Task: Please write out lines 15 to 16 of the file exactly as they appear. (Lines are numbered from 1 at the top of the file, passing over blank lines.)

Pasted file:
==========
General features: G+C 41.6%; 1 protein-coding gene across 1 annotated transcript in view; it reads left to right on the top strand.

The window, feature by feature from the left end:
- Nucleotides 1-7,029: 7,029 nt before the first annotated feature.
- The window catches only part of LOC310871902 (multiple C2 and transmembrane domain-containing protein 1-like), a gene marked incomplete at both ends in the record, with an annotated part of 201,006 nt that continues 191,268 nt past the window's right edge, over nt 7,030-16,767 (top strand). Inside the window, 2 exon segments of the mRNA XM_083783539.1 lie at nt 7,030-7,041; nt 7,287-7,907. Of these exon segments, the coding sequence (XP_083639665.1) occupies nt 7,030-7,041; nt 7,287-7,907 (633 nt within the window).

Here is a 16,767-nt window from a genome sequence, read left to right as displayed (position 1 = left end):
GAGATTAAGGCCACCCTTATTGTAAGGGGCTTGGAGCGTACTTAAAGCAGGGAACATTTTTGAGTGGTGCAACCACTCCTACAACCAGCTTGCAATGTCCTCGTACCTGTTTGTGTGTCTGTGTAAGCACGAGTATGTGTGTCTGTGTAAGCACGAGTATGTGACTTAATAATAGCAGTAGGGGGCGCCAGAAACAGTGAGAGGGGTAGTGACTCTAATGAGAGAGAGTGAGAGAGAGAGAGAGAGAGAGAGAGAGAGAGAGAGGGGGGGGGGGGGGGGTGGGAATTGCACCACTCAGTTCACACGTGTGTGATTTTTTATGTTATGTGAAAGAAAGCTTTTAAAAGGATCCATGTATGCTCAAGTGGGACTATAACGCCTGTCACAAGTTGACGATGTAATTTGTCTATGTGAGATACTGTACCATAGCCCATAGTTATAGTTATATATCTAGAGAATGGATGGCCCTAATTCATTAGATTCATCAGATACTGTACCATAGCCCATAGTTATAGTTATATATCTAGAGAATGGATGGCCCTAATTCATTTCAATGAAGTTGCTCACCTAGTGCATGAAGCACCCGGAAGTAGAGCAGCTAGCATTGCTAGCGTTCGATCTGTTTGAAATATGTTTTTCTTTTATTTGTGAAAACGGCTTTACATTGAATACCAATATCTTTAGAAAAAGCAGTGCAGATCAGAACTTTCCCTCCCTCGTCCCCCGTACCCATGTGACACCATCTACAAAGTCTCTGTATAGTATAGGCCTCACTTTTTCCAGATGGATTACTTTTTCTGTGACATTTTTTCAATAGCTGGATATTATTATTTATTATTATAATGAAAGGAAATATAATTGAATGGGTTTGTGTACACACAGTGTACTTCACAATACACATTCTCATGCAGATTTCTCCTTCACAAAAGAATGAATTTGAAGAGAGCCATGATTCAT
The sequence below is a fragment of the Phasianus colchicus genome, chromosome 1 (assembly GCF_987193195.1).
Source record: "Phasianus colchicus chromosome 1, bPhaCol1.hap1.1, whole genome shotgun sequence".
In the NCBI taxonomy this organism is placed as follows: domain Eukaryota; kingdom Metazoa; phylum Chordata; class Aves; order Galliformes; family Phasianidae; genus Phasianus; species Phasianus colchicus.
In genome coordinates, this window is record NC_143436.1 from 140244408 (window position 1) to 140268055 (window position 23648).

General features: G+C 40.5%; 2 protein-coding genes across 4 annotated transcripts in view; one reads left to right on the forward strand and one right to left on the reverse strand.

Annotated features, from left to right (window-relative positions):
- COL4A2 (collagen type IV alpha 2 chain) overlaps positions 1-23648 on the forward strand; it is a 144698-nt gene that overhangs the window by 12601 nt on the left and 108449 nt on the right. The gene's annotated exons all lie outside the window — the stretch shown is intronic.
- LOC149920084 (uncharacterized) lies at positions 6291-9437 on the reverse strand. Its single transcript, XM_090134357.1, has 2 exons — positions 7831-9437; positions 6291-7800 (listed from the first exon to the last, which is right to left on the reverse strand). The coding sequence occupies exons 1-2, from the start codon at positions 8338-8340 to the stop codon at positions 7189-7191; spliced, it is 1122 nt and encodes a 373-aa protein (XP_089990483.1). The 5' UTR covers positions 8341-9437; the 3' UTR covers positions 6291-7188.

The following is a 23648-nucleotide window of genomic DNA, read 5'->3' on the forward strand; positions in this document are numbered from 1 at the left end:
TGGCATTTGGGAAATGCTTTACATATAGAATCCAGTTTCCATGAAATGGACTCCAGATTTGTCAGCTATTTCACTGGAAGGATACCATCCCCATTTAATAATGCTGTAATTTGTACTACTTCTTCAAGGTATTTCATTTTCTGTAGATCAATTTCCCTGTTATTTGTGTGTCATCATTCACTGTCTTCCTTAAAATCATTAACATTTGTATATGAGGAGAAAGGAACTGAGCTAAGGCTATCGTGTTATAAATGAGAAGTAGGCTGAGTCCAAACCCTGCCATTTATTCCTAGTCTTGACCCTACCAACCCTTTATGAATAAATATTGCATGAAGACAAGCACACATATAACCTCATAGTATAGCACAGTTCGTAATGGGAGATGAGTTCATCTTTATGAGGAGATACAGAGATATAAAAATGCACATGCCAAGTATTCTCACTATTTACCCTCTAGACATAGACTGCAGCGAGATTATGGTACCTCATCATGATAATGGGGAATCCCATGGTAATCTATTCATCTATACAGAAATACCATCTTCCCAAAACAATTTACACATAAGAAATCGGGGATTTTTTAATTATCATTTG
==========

The following is a 23648-nucleotide window of genomic DNA, read 5'->3' on the forward strand; positions in this document are numbered from 1 at the left end:
TGGCATTTGGGAAATGCTTTACATATAGAATCCAGTTTCCATGAAATGGACTCCAGATTTGTCAGCTATTTCACTGGAAGGATACCATCCCCATTTAATAATGCTGTAATTTGTACTACTTCTTCAAGGTATTTCATTTTCTGTAGATCAATTTCCCTGTTATTTGTGTGTCATCATTCACTGTCTTCCTTAAAATCATTAACATTTGTATATGAGGAGAAAGGAACTGAGCTAAGGCTATCGTGTTATAAATGAGAAGTAGGCTGAGTCCAAACCCTGCCATTTATTCCTAGTCTTGACCCTACCAACCCTTTATGAATAAATATTGCATGAAGACAAGCACACATATAACCTCATAGTATAGCACAGTTCGTAATGGGAGATGAGTTCATCTTTATGAGGAGATACAGAGATATAAAAATGCACATGCCAAGTATTCTCACTATTTACCCTCTAGACATAGACTGCAGCGAGATTATGGTACCTCATCATGATAATGGGGAATCCCATGGTAATCTATTCATCTATACAGAAATACCATCTTCCCAAAACAATTTACACATAAGAAATCGGGGATTTTTTAATTATCATTTG